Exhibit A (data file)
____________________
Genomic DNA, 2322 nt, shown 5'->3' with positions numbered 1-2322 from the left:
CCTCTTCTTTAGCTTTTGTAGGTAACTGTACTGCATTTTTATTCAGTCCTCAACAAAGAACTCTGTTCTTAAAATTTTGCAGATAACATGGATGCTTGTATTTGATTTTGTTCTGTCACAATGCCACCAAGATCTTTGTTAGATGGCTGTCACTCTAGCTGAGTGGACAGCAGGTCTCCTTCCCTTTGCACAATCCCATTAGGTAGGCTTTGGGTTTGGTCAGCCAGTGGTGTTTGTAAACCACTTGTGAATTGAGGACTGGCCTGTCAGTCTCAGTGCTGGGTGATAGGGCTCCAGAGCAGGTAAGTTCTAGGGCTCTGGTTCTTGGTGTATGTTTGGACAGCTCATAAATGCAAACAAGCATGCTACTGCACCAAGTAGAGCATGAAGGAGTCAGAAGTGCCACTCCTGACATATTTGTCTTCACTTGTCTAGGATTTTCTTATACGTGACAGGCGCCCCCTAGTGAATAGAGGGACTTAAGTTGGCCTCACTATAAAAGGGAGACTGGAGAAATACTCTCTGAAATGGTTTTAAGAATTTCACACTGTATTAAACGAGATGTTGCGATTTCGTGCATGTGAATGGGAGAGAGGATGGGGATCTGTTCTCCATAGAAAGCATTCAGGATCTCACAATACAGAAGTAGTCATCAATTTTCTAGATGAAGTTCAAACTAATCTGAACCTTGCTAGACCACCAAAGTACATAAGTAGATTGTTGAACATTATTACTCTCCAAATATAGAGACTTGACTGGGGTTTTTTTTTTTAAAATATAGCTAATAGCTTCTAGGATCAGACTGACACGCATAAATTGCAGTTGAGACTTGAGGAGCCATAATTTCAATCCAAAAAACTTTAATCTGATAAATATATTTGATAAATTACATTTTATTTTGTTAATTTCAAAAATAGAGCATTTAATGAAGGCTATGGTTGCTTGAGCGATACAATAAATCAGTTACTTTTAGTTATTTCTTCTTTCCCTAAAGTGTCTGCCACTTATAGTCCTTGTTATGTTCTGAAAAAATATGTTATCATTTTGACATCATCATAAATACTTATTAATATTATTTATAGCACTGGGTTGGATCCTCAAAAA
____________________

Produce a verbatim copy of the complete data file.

Genomic DNA, 2322 nt, shown 5'->3' with positions numbered 1-2322 from the left:
CCTCTTCTTTAGCTTTTGTAGGTAACTGTACTGCATTTTTATTCAGTCCTCAACAAAGAACTCTGTTCTTAAAATTTTGCAGATAACATGGATGCTTGTATTTGATTTTGTTCTGTCACAATGCCACCAAGATCTTTGTTAGATGGCTGTCACTCTAGCTGAGTGGACAGCAGGTCTCCTTCCCTTTGCACAATCCCATTAGGTAGGCTTTGGGTTTGGTCAGCCAGTGGTGTTTGTAAACCACTTGTGAATTGAGGACTGGCCTGTCAGTCTCAGTGCTGGGTGATAGGGCTCCAGAGCAGGTAAGTTCTAGGGCTCTGGTTCTTGGTGTATGTTTGGACAGCTCATAAATGCAAACAAGCATGCTACTGCACCAAGTAGAGCATGAAGGAGTCAGAAGTGCCACTCCTGACATATTTGTCTTCACTTGTCTAGGATTTTCTTATACGTGACAGGCGCCCCCTAGTGAATAGAGGGACTTAAGTTGGCCTCACTATAAAAGGGAGACTGGAGAAATACTCTCTGAAATGGTTTTAAGAATTTCACACTGTATTAAACGAGATGTTGCGATTTCGTGCATGTGAATGGGAGAGAGGATGGGGATCTGTTCTCCATAGAAAGCATTCAGGATCTCACAATACAGAAGTAGTCATCAATTTTCTAGATGAAGTTCAAACTAATCTGAACCTTGCTAGACCACCAAAGTACATAAGTAGATTGTTGAACATTATTACTCTCCAAATATAGAGACTTGACTGGGGTTTTTTTTTTTAAAATATAGCTAATAGCTTCTAGGATCAGACTGACACGCATAAATTGCAGTTGAGACTTGAGGAGCCATAATTTCAATCCAAAAAACTTTAATCTGATAAATATATTTGATAAATTACATTTTATTTTGTTAATTTCAAAAATAGAGCATTTAATGAAGGCTATGGTTGCTTGAGCGATACAATAAATCAGTTACTTTTAGTTATTTCTTCTTTCCCTAAAGTGTCTGCCACTTATAGTCCTTGTTATGTTCTGAAAAAATATGTTATCATTTTGACATCATCATAAATACTTATTAATATTATTTATAGCACTGGGTTGGATCCTCAAAAA